Believe it or not, the LA Rams are not in terrible position with regards to the salary cap in 2021. As of today, they appear to have committed $163.8 million in salary for next season, which ranks as the 19th-most at the moment. In comparison, the Philadelphia Eagles have $226.2 million in commitments, the New Orleans Saints are at $249.9 million, and the Atlanta Falcons are at $214.4 million.
The Indianapolis Colts, at $100 million, have $27 million less in commitments than 31st-ranked New York Jets.
So while Rams GM Les Snead may not get to throw around as much cash next year as Colts GM Chris Ballard — assuming Snead has kept his position in the front office — he’s not “screwed” by any means. Though releasing Todd Gurley, trading Brandin Cooks, and losing Cory Littleton and Dante Fowler in free agency was painful to some degree, it has given Los Angeles more options next year.
Though the options may all be internal.
Unsigned and set to hit free agency are cornerback Jalen Ramsey, receiver Cooper Kupp, and safety John Johnson, all of whom would resemble “cornerstone” pieces for any franchise. What looks like about $42.7 million in 2021 cap space per OvertheCap.com would then seem to evaporate quickly, and that’s only based on a projected cap of $215 million; the 2020 cap is $204 million and speculation is that it will freeze or go down because of the coronavirus pandemic.
However, we should also assume that the NFL doesn’t want to encourage situations where teams will lose key players or be unable to pay salaries based on circumstances entirely out of the hands of everyone this year. And because we’ve seen a player sign a $503 million contract we can also assume that the league and the NFLPA isn’t too worried about the money aspect quite yet.
It does mean that if the Rams are going to give Ramsey $22 million per year, Kupp $17 million per year, and Johnson $13 million per year, that the $42 million is gone like that. I did not intend for my figures to add up to $42 million, it was only a coincidence based on reasonable salary projections for those positions.
Now what would Snead do about his other free agents — Leonard Floyd, Austin Blythe, Troy Hill, Gerald Everett, Samson Ebukam, Josh Reynolds, Malcolm Brown — and the players who are not on the Rams who he’d like to see on the Rams in 2021?
LA has potential salary cap opportunities, but they’d all indicate that bigger issues might be ahead or behind the organization if these players are no longer useful to the team: Andrew Whitworth ($5.3 million in savings if released or retired), Michael Brockers ($4.6), A’Shawn Robinson ($4), Rob Havenstein ($5.1), Tyler Higbee ($5.3), Robert Woods ($9).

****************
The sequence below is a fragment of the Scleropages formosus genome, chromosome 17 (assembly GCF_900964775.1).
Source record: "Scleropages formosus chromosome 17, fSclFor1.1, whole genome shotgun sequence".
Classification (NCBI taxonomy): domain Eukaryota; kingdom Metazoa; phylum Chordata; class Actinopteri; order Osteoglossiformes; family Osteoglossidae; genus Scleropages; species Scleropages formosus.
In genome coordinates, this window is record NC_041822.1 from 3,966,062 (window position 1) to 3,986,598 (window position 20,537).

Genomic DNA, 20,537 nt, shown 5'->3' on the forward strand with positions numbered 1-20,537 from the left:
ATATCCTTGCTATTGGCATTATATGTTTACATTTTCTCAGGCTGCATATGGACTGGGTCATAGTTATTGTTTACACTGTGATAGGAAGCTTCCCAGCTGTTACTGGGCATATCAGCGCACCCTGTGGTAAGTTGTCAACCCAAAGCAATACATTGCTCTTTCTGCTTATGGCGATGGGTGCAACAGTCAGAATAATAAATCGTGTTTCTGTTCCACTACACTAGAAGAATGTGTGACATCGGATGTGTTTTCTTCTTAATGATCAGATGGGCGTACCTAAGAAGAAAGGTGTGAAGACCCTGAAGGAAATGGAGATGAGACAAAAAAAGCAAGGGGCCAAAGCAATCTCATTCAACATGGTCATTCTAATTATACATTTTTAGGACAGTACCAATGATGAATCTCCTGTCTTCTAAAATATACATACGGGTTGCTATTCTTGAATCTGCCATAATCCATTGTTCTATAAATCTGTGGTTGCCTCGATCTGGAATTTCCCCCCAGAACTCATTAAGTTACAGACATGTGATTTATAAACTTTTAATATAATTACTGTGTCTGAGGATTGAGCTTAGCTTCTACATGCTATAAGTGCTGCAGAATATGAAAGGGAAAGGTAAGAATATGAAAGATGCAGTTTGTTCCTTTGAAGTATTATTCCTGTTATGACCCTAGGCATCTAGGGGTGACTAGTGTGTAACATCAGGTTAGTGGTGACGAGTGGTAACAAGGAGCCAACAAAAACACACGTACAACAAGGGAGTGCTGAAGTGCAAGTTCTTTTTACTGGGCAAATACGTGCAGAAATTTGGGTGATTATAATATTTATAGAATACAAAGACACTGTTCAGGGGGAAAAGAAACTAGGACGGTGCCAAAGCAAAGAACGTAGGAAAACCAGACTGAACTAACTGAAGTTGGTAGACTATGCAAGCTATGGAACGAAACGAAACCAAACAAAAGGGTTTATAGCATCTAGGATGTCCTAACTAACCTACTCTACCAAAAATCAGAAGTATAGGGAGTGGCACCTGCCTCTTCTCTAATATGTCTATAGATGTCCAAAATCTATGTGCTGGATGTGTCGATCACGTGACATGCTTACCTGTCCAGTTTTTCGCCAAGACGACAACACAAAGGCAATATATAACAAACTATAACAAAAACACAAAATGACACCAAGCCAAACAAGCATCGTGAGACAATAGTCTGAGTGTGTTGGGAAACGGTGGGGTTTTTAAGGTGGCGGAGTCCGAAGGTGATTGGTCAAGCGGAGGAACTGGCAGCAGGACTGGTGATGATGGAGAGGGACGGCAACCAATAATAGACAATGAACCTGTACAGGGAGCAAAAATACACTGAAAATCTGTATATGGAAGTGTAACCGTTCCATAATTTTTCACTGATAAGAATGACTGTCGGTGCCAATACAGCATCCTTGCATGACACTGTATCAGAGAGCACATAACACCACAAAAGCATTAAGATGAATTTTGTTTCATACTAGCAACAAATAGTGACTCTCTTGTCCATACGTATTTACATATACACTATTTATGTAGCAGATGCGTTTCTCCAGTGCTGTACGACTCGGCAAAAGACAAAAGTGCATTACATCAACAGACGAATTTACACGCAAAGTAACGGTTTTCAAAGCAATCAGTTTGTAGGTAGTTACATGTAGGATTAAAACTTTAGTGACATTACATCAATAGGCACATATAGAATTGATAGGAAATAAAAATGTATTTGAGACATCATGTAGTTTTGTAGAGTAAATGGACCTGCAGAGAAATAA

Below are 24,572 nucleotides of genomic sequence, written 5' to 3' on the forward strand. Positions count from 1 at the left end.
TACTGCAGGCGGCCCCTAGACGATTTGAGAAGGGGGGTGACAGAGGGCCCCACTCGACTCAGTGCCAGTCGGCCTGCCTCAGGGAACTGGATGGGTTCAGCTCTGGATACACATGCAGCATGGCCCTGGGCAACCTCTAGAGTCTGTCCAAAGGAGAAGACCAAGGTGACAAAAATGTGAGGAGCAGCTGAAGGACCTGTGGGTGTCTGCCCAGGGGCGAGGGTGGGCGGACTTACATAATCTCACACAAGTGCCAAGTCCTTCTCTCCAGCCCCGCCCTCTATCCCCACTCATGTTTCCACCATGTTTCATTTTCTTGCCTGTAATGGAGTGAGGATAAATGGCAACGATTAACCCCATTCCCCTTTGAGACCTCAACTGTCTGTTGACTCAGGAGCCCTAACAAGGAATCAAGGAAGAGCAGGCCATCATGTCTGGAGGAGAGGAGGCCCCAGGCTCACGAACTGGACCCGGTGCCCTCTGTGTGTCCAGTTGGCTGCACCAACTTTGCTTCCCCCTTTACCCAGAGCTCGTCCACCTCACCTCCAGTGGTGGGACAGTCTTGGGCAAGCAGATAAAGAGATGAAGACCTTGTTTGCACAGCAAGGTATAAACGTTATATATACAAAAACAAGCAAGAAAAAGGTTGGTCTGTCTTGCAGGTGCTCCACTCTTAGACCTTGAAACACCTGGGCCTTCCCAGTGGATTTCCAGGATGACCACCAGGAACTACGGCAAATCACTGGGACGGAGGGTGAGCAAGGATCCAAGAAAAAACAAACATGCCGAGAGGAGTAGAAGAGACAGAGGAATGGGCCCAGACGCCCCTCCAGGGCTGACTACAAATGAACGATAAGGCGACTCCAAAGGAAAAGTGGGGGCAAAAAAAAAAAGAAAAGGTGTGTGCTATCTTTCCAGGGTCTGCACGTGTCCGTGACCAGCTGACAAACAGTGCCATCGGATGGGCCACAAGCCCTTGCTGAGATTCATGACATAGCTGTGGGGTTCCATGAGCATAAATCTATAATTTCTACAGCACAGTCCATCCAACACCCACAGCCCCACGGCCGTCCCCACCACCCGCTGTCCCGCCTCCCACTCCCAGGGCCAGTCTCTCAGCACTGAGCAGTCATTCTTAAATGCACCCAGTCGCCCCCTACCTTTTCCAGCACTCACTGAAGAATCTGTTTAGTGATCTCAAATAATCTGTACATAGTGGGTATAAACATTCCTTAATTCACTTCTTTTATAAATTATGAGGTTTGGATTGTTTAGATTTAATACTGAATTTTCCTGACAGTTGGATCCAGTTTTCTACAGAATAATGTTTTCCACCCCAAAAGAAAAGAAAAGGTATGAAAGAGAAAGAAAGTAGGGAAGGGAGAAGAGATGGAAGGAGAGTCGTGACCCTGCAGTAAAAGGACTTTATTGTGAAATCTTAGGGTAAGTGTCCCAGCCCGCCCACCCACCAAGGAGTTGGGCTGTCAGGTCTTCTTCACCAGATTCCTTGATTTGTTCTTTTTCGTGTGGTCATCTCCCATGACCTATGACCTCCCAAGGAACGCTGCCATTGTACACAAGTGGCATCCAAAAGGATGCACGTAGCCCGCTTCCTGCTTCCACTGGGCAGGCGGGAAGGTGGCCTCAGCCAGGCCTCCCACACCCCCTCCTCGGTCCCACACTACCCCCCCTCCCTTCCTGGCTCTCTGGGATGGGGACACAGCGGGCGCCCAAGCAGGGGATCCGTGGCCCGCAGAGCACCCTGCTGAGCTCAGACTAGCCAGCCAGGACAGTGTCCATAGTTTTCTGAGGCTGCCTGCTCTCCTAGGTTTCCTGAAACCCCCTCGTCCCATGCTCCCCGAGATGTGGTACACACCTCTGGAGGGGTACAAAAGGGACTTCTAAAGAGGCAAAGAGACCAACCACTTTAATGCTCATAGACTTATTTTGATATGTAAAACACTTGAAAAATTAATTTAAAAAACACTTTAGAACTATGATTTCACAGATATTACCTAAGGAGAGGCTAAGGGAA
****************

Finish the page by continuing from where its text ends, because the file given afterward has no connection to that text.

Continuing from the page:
One solution to needs, as always, is the draft. Unfortunately the Rams will again be left out of the first round after trading their 2020 and 2021 picks to the Jacksonville Jaguars for Ramsey. I will continue to hold my position that first round picks are overrated by most people, especially if LA succeeds as planned and makes it in the late 20s, early 30s, but certainly the more talented young players, the better.
The Rams have not picked in the top-40 since trading up for Goff in 2016 and while this means that they don’t get as much coverage from guys like Daniel Jeremiah and Mel Kiper, it hasn’t stopped them from posting three straight winning seasons, two division titles, and a trip to the Super Bowl. What issues they did have in 2020 wasn’t likely to be fixed or addressed by having the 31st pick in the 2019 NFL Draft.
(The Falcons selected Kaleb McGary, but I suppose make your own choices out of the available names.)
So while many will say that the Rams have two issues ahead — no first round pick, no cap space — I would instead say that they have the financial opportunity to lock down three excellent players and that the picks spent on Ramsey will have an uphill battle to be as valuable on the field as Ramsey.
That being said, it always feels nice and cozy to be in the position of having money to spend on current stars and draft picks to use on the future stars of our fantasies. I wonder what would be more valuable to Rams fans right now though:
$20 million in additional cap space to the 2021 cap (as in a ‘cap credit’ that doesn’t change anyone’s salary but simply gives Snead more room to play with) OR their original 2021 first round pick at whatever position that ends up being?
Which would you rather have for the 2021 Rams?
This poll is closed
$20 million in additional cap space
The 2021 first round pick back to the Rams